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My Child Has No Friends

Some children are natural social butterflies. Self-confident and outgoing from a young age, they make friends with other children easily. Other children are quiet, shy or even a little socially awkward. Most kids fall somewhere in between, but it's no wonder why many parents worry about their children's friendships and ability to make new friends. No one wants their child to feel lonely or like an outcast.

Once children make their first friends, they soon learn other social skills, like how to handle disagreements and how to interpret the facial expressions and body language of others. As children get older, they face new dynamics of friendships. For example, a friend or group of friends your child was once close with may take up new interests that your child doesn't share (or vice versa). Your child may be starting a new school where they don't know anyone. Or someone your child was friends with may start hanging out with a new group of friends, leaving your child feeling alone. While such situations are normal, how can you tell whether your child is having trouble making friends or feeling alone, and what can you do to help?

How to Identify Whether Your Child Has Trouble Making Friends

If your child has had access to many social situations, including school, and still hasn't made any friends, it might be time to talk to teachers or school administrators to find out whether they're noticing any red flags, such as the following:

  • Your child is isolating and not engaging with peers.
  • Your child is being bullied.
  • Your child has negative social skills, such as inability to mind boundaries, pestering other children or other social skills that are detrimental to social development.

If your child is indeed having a difficulty making friends, then it might be tempting to become overinvolved with their social life. However, it's important to not jump in too soon, which sends the message that you are questioning your child's competency, and that could undermine your intention.

Instead, talk and work with your child:

  • Sit down with your child and discuss what friendship means and what makes a good friend.
  • Ask your child how they choose friends.
  • Ask your child what their interests are and who else shares those interests.
  • Ask your child how a friend makes them feel.
  • Practice social skills with your child.
  • Friends are supposed to make us feel big in life. Does a particular friend make you feel big in life or small in life?
  • Tell your child that you believe in them and they can do this.

Prepare Your Child to Make and Keep Friends

Here are three steps to helping your child learn how to make and keep friendships:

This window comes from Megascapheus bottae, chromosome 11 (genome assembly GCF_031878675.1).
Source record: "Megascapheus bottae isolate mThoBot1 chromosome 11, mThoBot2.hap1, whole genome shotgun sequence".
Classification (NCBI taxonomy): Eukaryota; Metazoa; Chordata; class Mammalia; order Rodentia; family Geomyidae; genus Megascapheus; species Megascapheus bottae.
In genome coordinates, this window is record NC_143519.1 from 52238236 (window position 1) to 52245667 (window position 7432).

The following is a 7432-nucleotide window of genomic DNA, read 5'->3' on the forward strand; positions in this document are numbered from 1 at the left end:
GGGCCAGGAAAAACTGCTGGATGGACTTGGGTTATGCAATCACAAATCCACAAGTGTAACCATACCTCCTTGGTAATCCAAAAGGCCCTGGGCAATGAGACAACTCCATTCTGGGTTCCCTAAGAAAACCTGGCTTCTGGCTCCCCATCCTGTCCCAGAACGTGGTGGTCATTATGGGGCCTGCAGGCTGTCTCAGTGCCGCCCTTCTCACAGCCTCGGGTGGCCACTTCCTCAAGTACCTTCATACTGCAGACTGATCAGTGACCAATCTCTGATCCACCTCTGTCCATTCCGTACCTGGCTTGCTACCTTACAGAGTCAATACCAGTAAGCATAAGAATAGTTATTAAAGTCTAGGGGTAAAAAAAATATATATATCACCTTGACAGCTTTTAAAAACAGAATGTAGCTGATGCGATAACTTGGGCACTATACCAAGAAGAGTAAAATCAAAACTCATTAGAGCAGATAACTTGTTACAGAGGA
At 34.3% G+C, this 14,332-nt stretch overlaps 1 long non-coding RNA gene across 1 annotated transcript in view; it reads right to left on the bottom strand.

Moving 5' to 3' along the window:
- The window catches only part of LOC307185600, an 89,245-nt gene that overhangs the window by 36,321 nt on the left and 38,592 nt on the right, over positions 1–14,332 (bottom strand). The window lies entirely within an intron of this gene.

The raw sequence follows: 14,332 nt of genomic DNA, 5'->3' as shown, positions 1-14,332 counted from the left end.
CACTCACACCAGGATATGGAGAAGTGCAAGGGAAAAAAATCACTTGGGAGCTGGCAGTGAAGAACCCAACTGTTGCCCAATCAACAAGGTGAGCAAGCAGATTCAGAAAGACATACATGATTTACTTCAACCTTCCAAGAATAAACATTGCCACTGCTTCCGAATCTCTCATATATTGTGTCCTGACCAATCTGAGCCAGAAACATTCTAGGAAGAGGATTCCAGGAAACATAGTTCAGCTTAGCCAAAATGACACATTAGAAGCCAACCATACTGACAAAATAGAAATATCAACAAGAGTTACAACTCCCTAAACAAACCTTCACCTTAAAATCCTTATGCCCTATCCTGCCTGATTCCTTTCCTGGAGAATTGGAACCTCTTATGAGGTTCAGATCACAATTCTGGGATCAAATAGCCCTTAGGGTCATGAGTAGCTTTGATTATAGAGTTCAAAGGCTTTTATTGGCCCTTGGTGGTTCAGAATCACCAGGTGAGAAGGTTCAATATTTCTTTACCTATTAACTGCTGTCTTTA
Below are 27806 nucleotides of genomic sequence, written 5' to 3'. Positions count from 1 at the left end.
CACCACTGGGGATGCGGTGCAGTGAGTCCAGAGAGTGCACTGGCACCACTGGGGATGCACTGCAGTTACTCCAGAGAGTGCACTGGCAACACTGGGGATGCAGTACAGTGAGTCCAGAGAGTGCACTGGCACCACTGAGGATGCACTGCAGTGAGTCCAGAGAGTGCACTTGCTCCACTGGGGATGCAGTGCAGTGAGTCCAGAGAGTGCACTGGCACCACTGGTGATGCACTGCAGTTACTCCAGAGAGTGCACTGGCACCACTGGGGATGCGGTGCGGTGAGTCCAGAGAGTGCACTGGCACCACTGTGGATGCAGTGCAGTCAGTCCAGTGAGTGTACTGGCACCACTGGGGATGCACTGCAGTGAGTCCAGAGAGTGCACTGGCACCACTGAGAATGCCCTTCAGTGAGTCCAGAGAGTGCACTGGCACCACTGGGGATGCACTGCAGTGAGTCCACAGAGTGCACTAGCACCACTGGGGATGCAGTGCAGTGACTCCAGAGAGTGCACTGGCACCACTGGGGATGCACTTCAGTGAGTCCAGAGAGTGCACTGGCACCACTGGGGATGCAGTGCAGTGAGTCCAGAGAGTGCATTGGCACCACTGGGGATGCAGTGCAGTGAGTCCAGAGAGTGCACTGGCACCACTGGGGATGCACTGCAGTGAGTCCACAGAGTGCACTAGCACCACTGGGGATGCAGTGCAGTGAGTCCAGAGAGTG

1. Teach Social Skills Sooner Rather Than Later

It's important for children to have social engagement and interaction with peers starting at a young age. Toddlerhood is the perfect time to start. Begin by teaching your child specific social skills, such as meeting new people, showing an interest in others and controlling their emotions. These are social skills that will also help them make friends and maintain healthy friendships.

In fact, Boys Town has tools to help you teach your children these and other important soc​ial skills. Practice these skills with your child, and have them practice with other family members until they have them down pat.

2. Explain that Friends Change — and that's Okay

Whether it's your child or their friends whose interests change, this can be a tough yet common situation for children and parents to experience. If your child takes up a new activity, they may be surrounded by others who share that interest but whom they don't know well. Conversely, if your child's best friend starts a new activity, they may spend less time with your child. In either situation, your child may feel lonely or abandoned.

When this happens, sit with your child and explain that people change, their interests change, and that's perfectly normal. They might not spend as much time with a particular friend, but that just means they have the chance to make new friends. It's important for your child to know that a change in interests is no one's fault. It's okay to miss that friend, but that shouldn't stop your child from making new friends.

The most important thing is to keep communication flowing between you and your child without taking an authoritarian approach.

3. Get Them Involved

Encourage children to become involved in a school sport or other activity. They'll meet other kids with similar interests, and that's how friendships start. If your child is shy or uninterested in sports, help them find something else that brings them together with their peers. Maybe they'd like to try Boy Scouts or Girl Scouts. Maybe it's a crafting club, or a children's book club at school or the local library. The goal is not only to encourage your child to get out there and socialize, but also to help them discover their interests rather than forcing them to participate in activities they don't want to do.

With any practice you do or activity your child participates in, make sure to take every opportunity to praise your child when you see them using friendship skills effectively. This gives kids the confidence to use these skills on the playground or at school and to develop strong relationships with peers.